I love the majesty and pomp. I love supporting (and hating) individual players and countries.

Why do you love the particular sports you love? Sing it, please!

No offence intended but I’m uninterested in why any of you don’t like sport. I’ve been hearing it long and loud from my fellow arty-farty types my entire life. I get that you’re an oppressed minority. I feel for you. But enough already! Let us sport obsessives bond for a bit. And, yes, I will delete anti-sport diatribes.

So fellow sport lovers—time to share that love!

NB The first image is of Sir Clyde Walcott who died earlier this year. He was one of the greats of West Indian cricket. Bless him.

The second is of the Australian women’s basketball team winning the world cup. Bless ‘em.

  1. It’s particularly weird as I’ve hardly blogged sport at all this year. Very little mention of cricket, the World Cup, or the Tour de France; pretty much nothing about the Liberty’s unhappy WNBA season, and hardly any mention of all the various Australian triumphs this year. I’ve been busy, okay? []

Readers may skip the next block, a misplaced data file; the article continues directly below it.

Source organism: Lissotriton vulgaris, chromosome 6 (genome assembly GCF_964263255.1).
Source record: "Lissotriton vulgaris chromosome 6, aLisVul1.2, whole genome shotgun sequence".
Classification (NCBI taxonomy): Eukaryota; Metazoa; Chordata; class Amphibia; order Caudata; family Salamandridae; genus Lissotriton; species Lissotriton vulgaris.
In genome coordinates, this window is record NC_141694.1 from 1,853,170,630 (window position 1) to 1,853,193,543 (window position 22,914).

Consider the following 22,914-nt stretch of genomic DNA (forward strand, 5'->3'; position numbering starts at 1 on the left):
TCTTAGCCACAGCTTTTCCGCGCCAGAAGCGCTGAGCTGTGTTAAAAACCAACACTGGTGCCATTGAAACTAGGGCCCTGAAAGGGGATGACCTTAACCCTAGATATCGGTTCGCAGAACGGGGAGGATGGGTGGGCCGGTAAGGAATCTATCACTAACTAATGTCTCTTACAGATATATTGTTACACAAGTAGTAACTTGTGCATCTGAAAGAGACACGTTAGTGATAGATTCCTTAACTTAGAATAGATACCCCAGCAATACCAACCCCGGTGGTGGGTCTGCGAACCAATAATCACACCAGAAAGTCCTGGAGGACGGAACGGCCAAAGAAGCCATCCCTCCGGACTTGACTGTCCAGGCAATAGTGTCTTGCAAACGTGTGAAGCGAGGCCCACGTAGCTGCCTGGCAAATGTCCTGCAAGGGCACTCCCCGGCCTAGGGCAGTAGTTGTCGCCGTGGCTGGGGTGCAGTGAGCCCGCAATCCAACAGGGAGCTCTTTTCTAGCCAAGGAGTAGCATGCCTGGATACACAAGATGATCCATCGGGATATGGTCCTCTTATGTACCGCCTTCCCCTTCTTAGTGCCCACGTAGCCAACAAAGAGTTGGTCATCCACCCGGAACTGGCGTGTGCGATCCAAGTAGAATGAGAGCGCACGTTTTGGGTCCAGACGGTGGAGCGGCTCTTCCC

How to write a novel*

Ever wanted to write a novel but had no clue how? Having just finished my fifth novel, I am now ready to pass on my accummulated novel-writing wisdom to those what have never writ one but wants to.

Here is the complete, full and unexpurgated guide:

First of all you need a computer. (Yeah, yeah, I know in the olden days they made do with quill, ink and paper, and typewriters—aargh! don’t get me started on how creepy and scary typewriters are—plus, whatever, this is not the olden days.) Continue reading